Divine Providence (Mt 6, 25-34). The advice given by Jesus gave rise to several questions of difficult response. For example, how can we understand today the affirmation: “You cannot serve God and money” (Mt 6, 24)? How can we understand the recommendation not to worry about food, about drink and about dress (Mt 6, 25)?
• Matthew 6, 24: You cannot serve God and money. Jesus is very clear in his affirmation: “No one can serve two masters: he will either hate the first and love the second, or be attached to the first and despise the second. You cannot serve God and money… Each one has to make his/her own choice. They should ask themselves: “To what do I give the first place in my life: to God or to money?” On this choice will depend the understanding of the advice which follow on Divine Providence (Mt 6, 25-34). It is not a question of a choice made only in one’s head, but rather of a very concrete choice of life that has something to do also with attitudes.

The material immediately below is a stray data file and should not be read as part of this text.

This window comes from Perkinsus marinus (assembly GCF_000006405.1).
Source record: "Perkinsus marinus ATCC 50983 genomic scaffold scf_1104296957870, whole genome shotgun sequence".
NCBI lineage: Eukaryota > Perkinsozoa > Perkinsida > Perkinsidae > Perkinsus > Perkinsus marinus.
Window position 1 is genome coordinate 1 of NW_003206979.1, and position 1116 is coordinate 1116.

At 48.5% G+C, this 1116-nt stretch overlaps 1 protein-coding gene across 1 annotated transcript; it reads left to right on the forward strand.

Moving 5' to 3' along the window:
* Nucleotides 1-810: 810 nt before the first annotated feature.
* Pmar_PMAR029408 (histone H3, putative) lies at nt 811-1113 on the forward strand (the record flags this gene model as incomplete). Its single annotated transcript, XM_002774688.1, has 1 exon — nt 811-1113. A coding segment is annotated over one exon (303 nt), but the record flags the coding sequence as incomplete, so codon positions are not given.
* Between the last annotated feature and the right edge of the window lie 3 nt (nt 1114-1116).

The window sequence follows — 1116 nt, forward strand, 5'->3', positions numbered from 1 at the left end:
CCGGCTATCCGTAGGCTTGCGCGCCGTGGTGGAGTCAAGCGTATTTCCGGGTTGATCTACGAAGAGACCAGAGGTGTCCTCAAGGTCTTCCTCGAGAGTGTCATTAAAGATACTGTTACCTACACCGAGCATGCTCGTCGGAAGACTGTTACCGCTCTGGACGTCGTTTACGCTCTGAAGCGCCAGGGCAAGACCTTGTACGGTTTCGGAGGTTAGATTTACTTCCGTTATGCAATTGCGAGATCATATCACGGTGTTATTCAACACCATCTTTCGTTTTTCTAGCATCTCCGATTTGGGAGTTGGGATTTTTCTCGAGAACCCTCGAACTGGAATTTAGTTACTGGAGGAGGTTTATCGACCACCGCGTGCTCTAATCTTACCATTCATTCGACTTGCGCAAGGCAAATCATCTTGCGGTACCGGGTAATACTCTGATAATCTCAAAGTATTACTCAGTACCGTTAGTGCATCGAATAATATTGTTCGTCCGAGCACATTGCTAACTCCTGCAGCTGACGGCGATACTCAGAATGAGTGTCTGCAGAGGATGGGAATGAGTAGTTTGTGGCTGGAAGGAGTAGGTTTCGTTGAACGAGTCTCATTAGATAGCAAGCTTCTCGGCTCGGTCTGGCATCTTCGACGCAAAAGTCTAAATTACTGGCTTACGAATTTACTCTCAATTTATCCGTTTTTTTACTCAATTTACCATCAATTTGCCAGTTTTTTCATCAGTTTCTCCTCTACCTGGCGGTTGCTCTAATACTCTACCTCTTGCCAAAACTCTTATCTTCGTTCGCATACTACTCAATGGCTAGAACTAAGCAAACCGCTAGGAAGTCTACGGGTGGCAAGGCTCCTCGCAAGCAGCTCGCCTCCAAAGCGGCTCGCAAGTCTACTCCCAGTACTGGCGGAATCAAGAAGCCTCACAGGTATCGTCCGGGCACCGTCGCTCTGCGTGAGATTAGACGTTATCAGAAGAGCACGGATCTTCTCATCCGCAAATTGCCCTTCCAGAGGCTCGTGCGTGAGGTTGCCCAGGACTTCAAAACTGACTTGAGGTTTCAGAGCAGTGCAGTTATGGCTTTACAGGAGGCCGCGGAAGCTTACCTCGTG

• Matthew 6, 25: Jesus criticises the excessive worry about eating and drinking. This criticism of Jesus, even in our days, causes great fear in people, because the great worry of all parents is how to get food and clothing for their children. The reason for the criticism is that life is worth more than food and the body more than the clothes. In order to clarify or explain his criticism Jesus presents two parables: the birds of the air and the flowers.
• Matthew 6, 26-27: The parable of the birds of the air: life is worth more than food. Jesus orders them to look at the birds. They do not sow, or reap or gather into barns, but they always have something to eat because the Heavenly Father feeds them. Are you not worth much more than they are?” Jesus criticises the fact that the worry about food occupies the whole horizon of the life of persons, without leaving space to experience and relish gratuity of the fraternity and of the sense of belonging to the Father. This is why the neo-liberal system is criminal because it obliges the great majority of persons to live 24 hours a day, worried about food and clothing, and produces in a rich minority, quite limited one, the anguish of buying and consuming up to the point of not leaving space for nothing else. Jesus says that life is worth more than the goods to be consumed! The neo-liberal system prevents from living the Kingdom.